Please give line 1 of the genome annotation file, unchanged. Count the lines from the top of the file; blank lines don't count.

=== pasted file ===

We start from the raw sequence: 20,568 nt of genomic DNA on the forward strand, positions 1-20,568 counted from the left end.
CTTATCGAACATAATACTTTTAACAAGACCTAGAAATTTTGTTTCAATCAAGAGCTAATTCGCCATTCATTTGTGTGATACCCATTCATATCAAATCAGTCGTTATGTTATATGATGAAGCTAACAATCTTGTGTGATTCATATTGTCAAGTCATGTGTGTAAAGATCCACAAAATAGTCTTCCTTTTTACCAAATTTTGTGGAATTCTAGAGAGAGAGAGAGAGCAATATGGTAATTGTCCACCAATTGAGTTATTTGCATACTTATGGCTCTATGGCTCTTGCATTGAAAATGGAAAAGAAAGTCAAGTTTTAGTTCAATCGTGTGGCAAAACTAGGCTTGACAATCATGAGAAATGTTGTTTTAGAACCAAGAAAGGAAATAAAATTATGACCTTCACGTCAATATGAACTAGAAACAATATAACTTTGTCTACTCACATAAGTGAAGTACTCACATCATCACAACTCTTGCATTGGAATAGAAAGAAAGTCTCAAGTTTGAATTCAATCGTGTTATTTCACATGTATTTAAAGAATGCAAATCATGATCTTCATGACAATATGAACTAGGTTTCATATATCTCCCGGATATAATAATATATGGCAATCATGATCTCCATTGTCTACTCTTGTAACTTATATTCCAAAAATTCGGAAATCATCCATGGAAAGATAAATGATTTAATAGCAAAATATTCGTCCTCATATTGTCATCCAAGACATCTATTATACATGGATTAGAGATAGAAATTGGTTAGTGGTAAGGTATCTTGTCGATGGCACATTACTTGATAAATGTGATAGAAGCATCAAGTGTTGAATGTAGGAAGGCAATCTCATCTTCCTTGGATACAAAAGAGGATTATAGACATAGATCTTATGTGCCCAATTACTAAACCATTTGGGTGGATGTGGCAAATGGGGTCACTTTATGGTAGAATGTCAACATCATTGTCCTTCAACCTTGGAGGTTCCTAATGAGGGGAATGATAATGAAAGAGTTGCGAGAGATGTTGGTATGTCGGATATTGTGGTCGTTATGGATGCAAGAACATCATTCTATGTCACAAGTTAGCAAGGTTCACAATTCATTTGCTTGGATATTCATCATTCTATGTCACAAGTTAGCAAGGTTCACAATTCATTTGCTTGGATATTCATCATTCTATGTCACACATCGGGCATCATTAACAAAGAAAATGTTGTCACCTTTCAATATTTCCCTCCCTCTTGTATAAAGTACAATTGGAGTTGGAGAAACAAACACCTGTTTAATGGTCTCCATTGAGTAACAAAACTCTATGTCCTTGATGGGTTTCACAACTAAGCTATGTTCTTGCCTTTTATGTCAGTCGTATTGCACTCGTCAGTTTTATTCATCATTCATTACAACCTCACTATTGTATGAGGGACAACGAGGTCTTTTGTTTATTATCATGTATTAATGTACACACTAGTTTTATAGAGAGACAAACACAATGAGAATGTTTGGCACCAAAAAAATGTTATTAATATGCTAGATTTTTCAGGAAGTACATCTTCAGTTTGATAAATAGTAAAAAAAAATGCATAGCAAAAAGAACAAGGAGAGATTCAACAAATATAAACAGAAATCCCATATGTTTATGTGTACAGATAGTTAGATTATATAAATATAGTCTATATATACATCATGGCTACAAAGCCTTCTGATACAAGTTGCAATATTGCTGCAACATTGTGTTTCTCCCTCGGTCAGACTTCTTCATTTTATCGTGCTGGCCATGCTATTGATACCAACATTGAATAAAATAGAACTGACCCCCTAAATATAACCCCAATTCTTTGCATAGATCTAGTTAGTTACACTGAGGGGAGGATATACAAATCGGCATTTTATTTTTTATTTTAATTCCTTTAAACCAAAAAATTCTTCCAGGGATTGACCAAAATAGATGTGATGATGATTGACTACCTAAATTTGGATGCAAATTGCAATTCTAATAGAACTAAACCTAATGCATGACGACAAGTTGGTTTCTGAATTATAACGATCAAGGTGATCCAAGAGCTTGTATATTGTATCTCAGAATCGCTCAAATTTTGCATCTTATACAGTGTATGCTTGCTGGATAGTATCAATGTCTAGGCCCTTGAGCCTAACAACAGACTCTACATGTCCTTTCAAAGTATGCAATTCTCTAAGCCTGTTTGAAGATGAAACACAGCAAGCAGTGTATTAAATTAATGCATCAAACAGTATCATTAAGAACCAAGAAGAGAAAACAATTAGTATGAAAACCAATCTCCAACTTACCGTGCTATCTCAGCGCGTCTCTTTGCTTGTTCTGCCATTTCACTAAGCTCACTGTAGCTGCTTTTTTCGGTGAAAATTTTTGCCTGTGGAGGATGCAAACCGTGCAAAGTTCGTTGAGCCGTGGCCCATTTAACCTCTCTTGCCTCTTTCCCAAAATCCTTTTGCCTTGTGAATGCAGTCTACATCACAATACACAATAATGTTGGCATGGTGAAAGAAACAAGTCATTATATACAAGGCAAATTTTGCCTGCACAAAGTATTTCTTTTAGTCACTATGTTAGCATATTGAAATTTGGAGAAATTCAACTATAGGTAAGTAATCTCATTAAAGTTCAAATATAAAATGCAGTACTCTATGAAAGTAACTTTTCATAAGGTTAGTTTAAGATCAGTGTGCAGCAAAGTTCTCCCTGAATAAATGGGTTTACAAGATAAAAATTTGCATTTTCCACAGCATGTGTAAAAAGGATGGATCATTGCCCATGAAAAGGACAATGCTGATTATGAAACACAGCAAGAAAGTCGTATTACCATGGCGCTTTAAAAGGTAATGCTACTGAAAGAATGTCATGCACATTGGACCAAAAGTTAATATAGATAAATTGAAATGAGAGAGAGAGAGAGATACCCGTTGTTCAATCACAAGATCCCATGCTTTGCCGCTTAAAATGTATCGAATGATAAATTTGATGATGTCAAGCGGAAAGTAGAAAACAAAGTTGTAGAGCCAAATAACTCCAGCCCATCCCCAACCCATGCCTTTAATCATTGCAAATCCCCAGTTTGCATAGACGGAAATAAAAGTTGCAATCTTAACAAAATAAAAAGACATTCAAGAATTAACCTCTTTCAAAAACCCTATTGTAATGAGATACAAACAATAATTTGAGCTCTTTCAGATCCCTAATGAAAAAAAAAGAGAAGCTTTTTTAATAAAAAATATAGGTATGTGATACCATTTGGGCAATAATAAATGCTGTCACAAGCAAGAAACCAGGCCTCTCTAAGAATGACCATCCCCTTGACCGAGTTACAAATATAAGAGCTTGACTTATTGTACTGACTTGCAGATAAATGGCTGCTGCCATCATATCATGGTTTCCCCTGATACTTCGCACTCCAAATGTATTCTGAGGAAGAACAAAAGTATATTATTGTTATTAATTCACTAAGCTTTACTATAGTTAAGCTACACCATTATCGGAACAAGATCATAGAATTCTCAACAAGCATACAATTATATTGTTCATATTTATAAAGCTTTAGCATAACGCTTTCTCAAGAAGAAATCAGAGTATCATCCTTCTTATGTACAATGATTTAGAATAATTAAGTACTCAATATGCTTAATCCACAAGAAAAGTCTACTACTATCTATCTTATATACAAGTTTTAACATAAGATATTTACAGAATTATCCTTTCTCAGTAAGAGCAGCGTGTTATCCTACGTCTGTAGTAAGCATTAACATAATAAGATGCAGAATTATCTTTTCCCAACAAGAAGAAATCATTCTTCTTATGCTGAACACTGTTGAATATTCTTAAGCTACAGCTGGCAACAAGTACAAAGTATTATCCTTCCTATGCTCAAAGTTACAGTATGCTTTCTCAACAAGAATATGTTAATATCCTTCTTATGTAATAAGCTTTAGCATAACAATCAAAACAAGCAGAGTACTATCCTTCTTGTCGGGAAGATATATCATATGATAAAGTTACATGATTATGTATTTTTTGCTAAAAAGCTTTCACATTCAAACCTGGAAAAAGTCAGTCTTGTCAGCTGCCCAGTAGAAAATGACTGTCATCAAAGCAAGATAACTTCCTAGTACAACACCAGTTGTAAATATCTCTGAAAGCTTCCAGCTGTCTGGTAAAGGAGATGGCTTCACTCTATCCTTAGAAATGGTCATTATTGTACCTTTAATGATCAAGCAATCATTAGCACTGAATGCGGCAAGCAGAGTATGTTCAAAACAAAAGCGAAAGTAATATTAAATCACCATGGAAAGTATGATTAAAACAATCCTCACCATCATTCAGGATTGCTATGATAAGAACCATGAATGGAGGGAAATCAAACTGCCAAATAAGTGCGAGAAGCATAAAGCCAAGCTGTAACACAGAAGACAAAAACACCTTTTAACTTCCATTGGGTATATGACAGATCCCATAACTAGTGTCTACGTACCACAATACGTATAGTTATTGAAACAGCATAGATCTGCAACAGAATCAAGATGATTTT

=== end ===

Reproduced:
We start from the raw sequence: 20,568 nt of genomic DNA on the forward strand, positions 1-20,568 counted from the left end.